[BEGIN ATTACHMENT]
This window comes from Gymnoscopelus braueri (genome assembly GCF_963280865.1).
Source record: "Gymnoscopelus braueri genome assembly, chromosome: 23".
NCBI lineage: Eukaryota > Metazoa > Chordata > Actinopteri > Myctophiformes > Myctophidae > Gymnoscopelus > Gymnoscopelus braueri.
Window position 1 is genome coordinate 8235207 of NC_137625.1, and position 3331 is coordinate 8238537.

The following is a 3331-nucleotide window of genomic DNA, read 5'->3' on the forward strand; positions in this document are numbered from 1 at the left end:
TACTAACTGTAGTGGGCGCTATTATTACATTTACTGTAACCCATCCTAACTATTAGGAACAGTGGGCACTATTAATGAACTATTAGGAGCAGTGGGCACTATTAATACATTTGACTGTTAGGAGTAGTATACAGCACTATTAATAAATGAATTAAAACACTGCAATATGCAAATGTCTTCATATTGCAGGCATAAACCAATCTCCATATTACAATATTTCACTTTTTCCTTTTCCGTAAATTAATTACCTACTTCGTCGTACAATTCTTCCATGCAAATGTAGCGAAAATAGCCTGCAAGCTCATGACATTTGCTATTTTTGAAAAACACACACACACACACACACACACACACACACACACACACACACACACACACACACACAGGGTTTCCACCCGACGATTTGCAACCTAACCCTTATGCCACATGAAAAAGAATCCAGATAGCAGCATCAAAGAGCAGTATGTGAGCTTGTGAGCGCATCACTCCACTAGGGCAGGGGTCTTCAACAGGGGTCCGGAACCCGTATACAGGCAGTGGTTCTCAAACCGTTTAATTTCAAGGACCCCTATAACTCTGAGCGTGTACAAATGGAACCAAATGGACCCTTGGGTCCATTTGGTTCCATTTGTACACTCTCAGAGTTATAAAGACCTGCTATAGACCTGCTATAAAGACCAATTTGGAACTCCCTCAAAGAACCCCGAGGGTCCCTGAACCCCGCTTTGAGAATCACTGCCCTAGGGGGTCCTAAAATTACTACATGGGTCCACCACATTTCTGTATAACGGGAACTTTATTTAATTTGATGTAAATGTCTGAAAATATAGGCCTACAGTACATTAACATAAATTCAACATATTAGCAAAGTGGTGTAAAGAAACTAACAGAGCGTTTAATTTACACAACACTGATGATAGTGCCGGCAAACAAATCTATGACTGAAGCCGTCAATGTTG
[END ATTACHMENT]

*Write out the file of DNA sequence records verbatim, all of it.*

This window comes from Gymnoscopelus braueri (genome assembly GCF_963280865.1).
Source record: "Gymnoscopelus braueri genome assembly, chromosome: 23".
NCBI lineage: Eukaryota > Metazoa > Chordata > Actinopteri > Myctophiformes > Myctophidae > Gymnoscopelus > Gymnoscopelus braueri.
Window position 1 is genome coordinate 8235207 of NC_137625.1, and position 3331 is coordinate 8238537.

The following is a 3331-nucleotide window of genomic DNA, read 5'->3' on the forward strand; positions in this document are numbered from 1 at the left end:
TACTAACTGTAGTGGGCGCTATTATTACATTTACTGTAACCCATCCTAACTATTAGGAACAGTGGGCACTATTAATGAACTATTAGGAGCAGTGGGCACTATTAATACATTTGACTGTTAGGAGTAGTATACAGCACTATTAATAAATGAATTAAAACACTGCAATATGCAAATGTCTTCATATTGCAGGCATAAACCAATCTCCATATTACAATATTTCACTTTTTCCTTTTCCGTAAATTAATTACCTACTTCGTCGTACAATTCTTCCATGCAAATGTAGCGAAAATAGCCTGCAAGCTCATGACATTTGCTATTTTTGAAAAACACACACACACACACACACACACACACACACACACACACACACACACACACACACACAGGGTTTCCACCCGACGATTTGCAACCTAACCCTTATGCCACATGAAAAAGAATCCAGATAGCAGCATCAAAGAGCAGTATGTGAGCTTGTGAGCGCATCACTCCACTAGGGCAGGGGTCTTCAACAGGGGTCCGGAACCCGTATACAGGCAGTGGTTCTCAAACCGTTTAATTTCAAGGACCCCTATAACTCTGAGCGTGTACAAATGGAACCAAATGGACCCTTGGGTCCATTTGGTTCCATTTGTACACTCTCAGAGTTATAAAGACCTGCTATAGACCTGCTATAAAGACCAATTTGGAACTCCCTCAAAGAACCCCGAGGGTCCCTGAACCCCGCTTTGAGAATCACTGCCCTAGGGGGTCCTAAAATTACTACATGGGTCCACCACATTTCTGTATAACGGGAACTTTATTTAATTTGATGTAAATGTCTGAAAATATAGGCCTACAGTACATTAACATAAATTCAACATATTAGCAAAGTGGTGTAAAGAAACTAACAGAGCGTTTAATTTACACAACACTGATGATAGTGCCGGCAAACAAATCTATGACTGAAGCCGTCAATGTTG